Do you ever hear a squealing or screeching noise when you push down your brake pedal? Well, that’s a safety feature on modern brake pads. Nearly every brake pad manufacturer includes a brake wear indicator in the pads, and you hear squealing whenever these wear indicators rub against the brake rotor.
If these squeals happen regularly when you brake, it’s time to take your brake pads in for an inspection.
You should consider slowing your vehicle to a halt if you hear metallic grinding or screeching instead of a squeal when you brake.
A metallic grinding sound indicates wholly worn brake pads which allow the brake disc to make contact with the caliper. You should inspect your vehicle as soon as possible, as this can cause severe damage to your brake system.
Thin brake pads
You don’t have to wait for squealing or grinding to diagnose if your brake pads need replacing. You can visually inspect and measure your brake pad to see if it’s become too thin.
While new brake pads are usually 8-12mm thick, your brake pads should be above 6.4mm (¼ inch) to function correctly. Your brakes are at risk of failing if you have brake pads thinner than 3.2mm (⅛ inch).
An indicator light comes with some modern vehicles, and they suggest when it’s time for brake pad replacement.
However, you will also have to replace the indicator sensor after replacing your brake pads.
How to increase your brakes’ lifespan
We can safely conclude that nobody wants their brake pads to wear off quickly. So, the big question is, what can you do to extend the lifespan of your brake pads? Trying out the tips below should help you get more out of your brake pads:
Your brakes will only have to exert a smaller amount of force to bring your car to a halt when you drive slower. Consequently, the lower the force required to stop your vehicle, the lower the pressure you apply to the brakes, and this slows down the wearing process.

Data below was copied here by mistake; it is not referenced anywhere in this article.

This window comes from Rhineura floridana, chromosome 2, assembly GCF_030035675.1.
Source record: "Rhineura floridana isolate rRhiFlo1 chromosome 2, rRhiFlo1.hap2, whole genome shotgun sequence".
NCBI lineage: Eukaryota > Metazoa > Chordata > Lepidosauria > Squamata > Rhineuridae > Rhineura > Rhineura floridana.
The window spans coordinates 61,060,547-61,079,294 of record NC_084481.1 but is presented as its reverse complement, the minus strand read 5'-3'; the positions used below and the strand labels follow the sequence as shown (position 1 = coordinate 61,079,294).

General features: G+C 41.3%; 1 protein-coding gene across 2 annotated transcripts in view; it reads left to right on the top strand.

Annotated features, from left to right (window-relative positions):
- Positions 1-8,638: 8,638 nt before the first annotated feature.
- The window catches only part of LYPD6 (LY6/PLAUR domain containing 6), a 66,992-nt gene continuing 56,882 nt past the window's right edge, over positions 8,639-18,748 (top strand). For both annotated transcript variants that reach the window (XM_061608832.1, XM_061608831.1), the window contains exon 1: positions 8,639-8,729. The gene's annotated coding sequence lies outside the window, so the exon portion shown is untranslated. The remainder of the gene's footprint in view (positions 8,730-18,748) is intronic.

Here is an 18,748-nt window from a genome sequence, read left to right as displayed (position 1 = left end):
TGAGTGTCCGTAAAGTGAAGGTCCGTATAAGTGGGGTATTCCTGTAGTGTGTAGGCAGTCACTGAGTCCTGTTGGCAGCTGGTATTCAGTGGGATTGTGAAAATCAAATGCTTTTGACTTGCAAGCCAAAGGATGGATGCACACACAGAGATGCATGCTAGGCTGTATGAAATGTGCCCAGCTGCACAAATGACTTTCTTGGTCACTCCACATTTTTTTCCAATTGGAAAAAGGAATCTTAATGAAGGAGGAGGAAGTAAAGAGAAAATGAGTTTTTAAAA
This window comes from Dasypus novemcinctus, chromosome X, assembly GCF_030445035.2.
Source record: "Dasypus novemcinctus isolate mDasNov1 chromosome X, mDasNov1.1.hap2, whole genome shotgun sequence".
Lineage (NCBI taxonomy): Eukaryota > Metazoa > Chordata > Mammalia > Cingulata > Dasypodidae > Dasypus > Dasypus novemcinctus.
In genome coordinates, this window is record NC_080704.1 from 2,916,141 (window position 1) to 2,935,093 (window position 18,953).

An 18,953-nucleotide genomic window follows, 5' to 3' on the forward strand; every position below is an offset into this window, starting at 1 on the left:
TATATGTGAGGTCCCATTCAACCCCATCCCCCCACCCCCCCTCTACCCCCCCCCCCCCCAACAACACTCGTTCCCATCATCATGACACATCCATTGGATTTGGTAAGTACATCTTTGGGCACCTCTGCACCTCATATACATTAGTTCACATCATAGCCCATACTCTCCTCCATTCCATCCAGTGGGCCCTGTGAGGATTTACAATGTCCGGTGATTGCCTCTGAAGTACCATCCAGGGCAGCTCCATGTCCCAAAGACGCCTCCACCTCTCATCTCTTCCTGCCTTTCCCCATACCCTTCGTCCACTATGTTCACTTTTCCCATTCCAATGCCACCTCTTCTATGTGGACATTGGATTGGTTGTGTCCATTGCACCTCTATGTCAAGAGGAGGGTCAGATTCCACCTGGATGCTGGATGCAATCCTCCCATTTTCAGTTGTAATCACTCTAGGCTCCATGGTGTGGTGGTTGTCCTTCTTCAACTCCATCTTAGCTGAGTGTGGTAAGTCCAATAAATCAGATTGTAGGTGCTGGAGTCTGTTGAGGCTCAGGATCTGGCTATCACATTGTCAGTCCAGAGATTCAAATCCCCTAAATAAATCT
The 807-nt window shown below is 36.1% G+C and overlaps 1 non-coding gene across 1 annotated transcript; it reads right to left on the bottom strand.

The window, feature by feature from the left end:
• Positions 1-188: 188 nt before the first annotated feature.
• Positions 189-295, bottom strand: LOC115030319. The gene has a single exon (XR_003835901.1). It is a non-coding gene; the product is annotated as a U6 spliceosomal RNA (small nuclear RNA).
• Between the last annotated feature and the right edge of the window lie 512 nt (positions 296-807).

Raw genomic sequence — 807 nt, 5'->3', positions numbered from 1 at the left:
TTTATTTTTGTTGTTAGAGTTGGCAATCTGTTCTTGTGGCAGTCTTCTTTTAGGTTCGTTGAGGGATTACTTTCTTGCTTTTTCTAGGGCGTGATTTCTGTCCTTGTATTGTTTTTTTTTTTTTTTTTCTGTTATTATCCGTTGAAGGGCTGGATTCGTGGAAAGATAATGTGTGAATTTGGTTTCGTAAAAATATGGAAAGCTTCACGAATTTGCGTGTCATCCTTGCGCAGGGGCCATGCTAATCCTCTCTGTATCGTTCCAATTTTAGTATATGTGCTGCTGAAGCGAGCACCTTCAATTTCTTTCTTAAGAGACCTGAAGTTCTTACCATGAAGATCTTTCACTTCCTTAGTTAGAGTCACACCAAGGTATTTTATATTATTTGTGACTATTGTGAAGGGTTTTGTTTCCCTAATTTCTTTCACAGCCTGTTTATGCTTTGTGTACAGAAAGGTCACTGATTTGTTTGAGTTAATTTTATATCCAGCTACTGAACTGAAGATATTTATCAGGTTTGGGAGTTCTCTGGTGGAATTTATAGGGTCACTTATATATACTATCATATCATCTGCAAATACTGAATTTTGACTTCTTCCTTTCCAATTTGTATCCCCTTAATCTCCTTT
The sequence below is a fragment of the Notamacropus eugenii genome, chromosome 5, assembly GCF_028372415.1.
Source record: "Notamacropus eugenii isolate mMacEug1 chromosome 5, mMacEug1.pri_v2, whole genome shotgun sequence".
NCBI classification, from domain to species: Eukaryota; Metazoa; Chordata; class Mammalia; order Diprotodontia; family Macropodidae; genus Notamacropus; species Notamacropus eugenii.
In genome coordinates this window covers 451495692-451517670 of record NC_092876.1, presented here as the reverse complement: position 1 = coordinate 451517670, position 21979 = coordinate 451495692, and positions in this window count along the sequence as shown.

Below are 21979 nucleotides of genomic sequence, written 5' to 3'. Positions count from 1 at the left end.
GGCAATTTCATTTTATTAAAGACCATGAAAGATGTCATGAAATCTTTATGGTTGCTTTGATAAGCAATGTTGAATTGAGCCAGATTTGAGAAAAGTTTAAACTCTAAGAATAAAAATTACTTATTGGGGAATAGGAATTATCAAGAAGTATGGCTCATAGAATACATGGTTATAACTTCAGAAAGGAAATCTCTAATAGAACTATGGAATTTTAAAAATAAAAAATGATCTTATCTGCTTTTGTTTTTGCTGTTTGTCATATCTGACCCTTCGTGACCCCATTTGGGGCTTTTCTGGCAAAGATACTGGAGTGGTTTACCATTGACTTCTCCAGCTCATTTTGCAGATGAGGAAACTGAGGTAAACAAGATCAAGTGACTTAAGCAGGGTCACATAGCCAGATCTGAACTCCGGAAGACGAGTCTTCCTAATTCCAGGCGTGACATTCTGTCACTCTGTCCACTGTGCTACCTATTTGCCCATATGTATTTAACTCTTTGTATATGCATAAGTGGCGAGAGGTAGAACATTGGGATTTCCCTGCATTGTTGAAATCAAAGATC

You should, however, be fully conscious of your surroundings and maintain the proper speed limit. You wouldn’t want to go driving at 20mph on the highway.
Reduce the weight on your car
You should check your backseat, cargo carrier, and trunk to see if you carry any unnecessary weight. You will require more braking force to stop your vehicle if you put more weight on it. Shedding unnecessary weight is one of the easiest ways to lengthen pad life.
As mentioned earlier, you can significantly reduce the stress you put on your brakes by utilizing engine braking. The process entails taking your foot off the gas pedal and downshifting through the gears, and this slows down your car without putting your brakes to work.
Applying this concept can reserve brake use for emergencies or when your vehicle is moving in first gear.
Although it is technically possible to engine brake in an automatic vehicle; however, we do not advise this since you can damage the transmission.
Brake fluid replacement
You’ll also want the brake fluid flushed every 25,000 miles. If the brake fluid is dirty or low, that’ll catch up to the pads. Brake fluid lubricates the entire braking system, including brake pedals. When the fluid is dirty, the pedals won’t work correctly.
How much does it cost to replace brakes?
The average cost of parts is between $35 and $150, and the average labor cost is between $80 and $120 per axle. The average brake pad replacement total is between $115 and $300 per axle (parts + labor). Most cars have two axes.
When you go for a brake pad replacement, you ask how long your new brake should last. You can get up to 80,000 miles, depending on your actions regarding how you use your brakes. Flushing your brake fluid after every 25,000 miles can go a long way in boosting the longevity of your brake pads.
It would be best to inspect them even with suggestions about making your brakes last longer. Remember, your safety is more important than the cost of getting new brake pads.
How often do brakes need to be replaced?
u003cbru003eA good rule of thumb is to replace your brake pads every 30,000 to 40,000 miles to prevent unexpected failure.
How can you tell you need new brakes?
You might need brake replacement if you experience brake pedal vibration, hear squealing or squeaking noises, or take longer for your vehicle to stop.
How long should new brake pads last?
Your newly changed brakes should last between 25,000 and 65,000 miles. However, these values depend entirely on how you drive.